“Rotten on the Inside” or “Real Life Parallels”
Full disclosure: I have not played Aion extensively. My interaction with the game has been limited to about 10 hours worth of gameplay on a friend’s account. Despite over-exposure to the MMO, I don’t much disagree with the opinions of my peers in the blogosphere.
Aion launched two months ago. Since then, despite enjoying a fairly successful commercial launch in a hyper-competitive market, against the caped heavy-hitter by Cryptic and the indie-developed Fallen Earth, I don’t hear good things about Aion. Jayedub, always the diplomat, said earlier this month: “To summarize, I thought that Aion is not a bad game, in fact it’s pretty solid; but not being able to experience the PvPvE till level 25 and the grinding gameplay was too much for me.” Pitrelli also got tired of it earlier in the month. I could link about 15 other blogs, but what boils down to is that Aion, gorgeous as it may be, is a perpetual grind-fest. It is not innovative, it’s design is more banausic than inspired, and arguing that “it gets fun around level 25” is the equivalent of saying “you have to eat 25 piles of dung before you get the cake.” I’d rather just not have the cake.
Ready for an awkward transition? Here we go.
I work in media. We have an anchor who looks like the girl next door, the sultry seductress, and the good girl, all rolled into one. But that is an on-screen persona, enhanced substantially by the application of copious amounts of make-up. I have seen what she really looks like when she rolls into work, and it makes her stalkers (two of which she has taken out restraining orders against) all the more laughable.
My point? Aion is similar to this anchor. On the surface, it looks like your dream MMO: visually stunning, graphically superior, alive with the ebb and flow of a dynamic world teeming with life and energy. But when you play it for an extended period of time, beneath a glossy, shiny exterior lurks an ugly beast, hell-bent on devouring your time and your coin, in exchange for prosaic content, bromidic gameplay and an incapacious, linear world.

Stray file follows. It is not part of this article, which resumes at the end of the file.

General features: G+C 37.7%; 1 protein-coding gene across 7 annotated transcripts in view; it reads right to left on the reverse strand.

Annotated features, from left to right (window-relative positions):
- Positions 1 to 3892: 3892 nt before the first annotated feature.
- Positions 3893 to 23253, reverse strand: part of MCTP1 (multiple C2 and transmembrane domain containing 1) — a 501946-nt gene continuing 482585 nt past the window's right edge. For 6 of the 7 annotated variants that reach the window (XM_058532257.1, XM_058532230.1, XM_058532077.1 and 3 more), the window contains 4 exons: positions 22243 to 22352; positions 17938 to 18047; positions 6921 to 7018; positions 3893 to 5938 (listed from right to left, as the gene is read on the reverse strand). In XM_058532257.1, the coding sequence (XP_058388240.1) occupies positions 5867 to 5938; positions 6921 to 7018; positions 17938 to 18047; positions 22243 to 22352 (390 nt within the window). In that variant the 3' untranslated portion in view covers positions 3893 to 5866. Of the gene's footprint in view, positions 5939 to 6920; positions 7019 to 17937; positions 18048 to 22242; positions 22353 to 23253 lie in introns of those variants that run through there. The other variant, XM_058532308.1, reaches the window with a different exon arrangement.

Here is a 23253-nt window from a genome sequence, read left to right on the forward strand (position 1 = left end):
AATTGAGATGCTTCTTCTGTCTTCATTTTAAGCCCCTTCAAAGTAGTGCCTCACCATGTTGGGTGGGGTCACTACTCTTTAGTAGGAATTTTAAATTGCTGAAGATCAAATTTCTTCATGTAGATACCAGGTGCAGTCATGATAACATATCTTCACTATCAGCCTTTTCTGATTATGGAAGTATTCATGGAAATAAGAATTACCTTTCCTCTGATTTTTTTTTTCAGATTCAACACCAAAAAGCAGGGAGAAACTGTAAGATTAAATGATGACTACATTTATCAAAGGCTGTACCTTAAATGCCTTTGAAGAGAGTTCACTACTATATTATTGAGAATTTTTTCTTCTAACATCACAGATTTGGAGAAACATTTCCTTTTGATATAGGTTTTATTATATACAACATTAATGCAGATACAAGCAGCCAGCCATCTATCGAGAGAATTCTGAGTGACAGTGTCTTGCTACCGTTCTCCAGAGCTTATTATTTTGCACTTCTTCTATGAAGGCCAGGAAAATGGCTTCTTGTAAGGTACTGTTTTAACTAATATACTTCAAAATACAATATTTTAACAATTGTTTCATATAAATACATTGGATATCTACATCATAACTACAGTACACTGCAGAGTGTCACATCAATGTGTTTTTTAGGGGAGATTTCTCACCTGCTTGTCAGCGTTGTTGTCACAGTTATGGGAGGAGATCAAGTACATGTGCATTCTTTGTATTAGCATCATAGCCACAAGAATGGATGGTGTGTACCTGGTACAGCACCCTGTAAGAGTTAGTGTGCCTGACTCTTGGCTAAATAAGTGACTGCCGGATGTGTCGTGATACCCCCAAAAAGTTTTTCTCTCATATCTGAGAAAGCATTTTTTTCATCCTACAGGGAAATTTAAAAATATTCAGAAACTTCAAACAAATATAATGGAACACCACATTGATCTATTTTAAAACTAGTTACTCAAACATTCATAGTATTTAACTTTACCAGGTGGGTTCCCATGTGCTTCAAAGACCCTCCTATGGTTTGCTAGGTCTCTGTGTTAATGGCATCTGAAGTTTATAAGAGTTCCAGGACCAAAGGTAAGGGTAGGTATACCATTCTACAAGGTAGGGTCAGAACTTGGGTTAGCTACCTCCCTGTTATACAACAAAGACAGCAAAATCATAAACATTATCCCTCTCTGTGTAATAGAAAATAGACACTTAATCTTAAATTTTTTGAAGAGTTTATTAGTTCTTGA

Yesterday I stumbled across this new trailer for Aion. I can’t help but wonder if fresh coat of make-up is being applied to perpetuate the facade. The trailer touts the graphical revamp, and quite frankly it looks phenomenal. But great looks does not a good game make.
- Graphics: DX10 support; dynamic weather effects; glossier world
- New Areas: Underwater zones; other new zones; new cities; new dungeons
- Questing: New quests; questing revamp
- Playing Characters: New skills for existing classes; new classes
- Player housing: High degree of customization for interiors and exteriors of player housing
- Mounts: Tameable mounts; mounts for two riders; mounted combat
- Combat: Revamped to be more action-oriented; Scorpion-esque ‘GET OVER HERE!’ whip; crossbows
The word ‘new’ seems to be premeditatively married to the list above. However, it seems like more of the same. If you notice, none of the elements in the list above address the issues of monotony, the mindless grinds or the lack of innovation. At least not directly. A combat system with the added aureate effects is pointless, if I have to repeat the process for literally every quest and objective. Customizable housing, tameable mounts, new weapons and improved graphics are all great things, but they add to the periphery of the game, while the core remains effectively untouched. And if the core is still rotten, a shiny exterior simply does not cut it.
My time these days is completely occupied with a wide variety of MMO, RPG, and non-RPG pursuits. Even if the news about Aion was ground-breaking, I don’t know if I would have time to invest in it. But for those that play it, I hope similar dialogue in the MMO community necessitates that the developers pay some sobered attention to the suffering aspects of the game, and stop whitewashing over the glaring imperfections in the game with improved pizzaz and shiny fluff.